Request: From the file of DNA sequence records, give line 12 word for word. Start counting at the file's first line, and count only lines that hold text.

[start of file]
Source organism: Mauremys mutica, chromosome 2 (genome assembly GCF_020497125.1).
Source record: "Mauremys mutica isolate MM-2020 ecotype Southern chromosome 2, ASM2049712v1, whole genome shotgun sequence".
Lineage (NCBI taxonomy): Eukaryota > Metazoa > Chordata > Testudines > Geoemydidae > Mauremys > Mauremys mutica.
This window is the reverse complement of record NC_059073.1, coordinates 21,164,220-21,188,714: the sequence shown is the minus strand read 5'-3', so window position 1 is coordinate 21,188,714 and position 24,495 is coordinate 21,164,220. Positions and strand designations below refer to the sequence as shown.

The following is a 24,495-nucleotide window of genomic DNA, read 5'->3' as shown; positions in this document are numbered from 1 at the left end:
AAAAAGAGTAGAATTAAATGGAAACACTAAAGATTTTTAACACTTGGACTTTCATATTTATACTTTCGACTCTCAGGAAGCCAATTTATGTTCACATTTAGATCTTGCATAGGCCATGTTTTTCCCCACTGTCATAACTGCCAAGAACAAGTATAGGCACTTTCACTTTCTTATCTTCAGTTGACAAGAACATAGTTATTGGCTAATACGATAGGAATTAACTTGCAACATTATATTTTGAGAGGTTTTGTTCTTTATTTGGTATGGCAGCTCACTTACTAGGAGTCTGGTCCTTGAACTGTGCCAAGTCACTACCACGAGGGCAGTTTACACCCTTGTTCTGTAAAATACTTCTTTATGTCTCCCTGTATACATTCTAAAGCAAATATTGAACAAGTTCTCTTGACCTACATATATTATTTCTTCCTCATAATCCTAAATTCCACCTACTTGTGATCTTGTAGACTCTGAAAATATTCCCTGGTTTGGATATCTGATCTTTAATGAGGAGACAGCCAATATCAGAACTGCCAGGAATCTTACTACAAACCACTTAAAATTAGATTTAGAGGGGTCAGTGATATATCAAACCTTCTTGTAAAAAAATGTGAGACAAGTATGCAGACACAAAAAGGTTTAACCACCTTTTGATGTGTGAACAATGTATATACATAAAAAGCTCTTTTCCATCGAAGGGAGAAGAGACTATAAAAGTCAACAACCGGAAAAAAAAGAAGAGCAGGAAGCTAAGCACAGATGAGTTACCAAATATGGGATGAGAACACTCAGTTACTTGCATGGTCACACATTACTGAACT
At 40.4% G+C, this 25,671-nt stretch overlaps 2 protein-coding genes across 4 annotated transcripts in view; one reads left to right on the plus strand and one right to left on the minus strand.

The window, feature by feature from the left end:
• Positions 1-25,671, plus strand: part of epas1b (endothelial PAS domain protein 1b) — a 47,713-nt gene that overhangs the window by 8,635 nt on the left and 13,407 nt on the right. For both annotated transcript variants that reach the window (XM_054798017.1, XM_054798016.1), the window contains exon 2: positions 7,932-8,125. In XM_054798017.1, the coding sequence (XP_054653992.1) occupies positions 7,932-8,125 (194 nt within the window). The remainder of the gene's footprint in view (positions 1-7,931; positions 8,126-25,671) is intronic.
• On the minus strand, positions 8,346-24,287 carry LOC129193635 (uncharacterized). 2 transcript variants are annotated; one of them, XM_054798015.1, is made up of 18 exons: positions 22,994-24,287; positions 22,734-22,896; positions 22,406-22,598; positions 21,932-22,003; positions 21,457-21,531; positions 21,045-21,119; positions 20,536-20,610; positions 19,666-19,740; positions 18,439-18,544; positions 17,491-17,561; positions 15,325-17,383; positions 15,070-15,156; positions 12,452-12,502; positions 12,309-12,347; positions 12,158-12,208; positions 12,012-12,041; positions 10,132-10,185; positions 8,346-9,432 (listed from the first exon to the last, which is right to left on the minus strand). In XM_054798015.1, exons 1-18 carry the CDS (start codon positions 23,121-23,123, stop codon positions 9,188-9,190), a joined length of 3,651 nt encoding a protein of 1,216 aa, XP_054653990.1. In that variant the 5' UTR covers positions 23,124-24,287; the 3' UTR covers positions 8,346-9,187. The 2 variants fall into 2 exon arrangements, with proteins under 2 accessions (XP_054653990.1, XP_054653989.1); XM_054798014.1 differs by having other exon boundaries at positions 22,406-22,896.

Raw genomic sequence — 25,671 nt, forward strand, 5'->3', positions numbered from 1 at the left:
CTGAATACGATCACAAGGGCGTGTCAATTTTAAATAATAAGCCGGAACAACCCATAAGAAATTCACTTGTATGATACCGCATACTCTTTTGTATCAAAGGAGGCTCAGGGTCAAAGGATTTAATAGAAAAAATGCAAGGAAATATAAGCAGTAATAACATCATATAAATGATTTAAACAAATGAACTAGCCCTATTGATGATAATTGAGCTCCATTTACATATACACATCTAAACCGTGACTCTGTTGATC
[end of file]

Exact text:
CTGAATACGATCACAAGGGCGTGTCAATTTTAAATAATAAGCCGGAACAACCCATAAGAAATTCACTTGTATGATACCGCATACTCTTTTGTATCAAAGGAGGCTCAGGGTCAAAGGATTTAATAGAAAAAATGCAAGGAAATATAAGCAGTAATAACATCATATAAATGATTTAAACAAATGAACTAGCCCTATTGATGATAATTGAGCTCCATTTACATATACACATCTAAACCGTGACTCTGTTGATC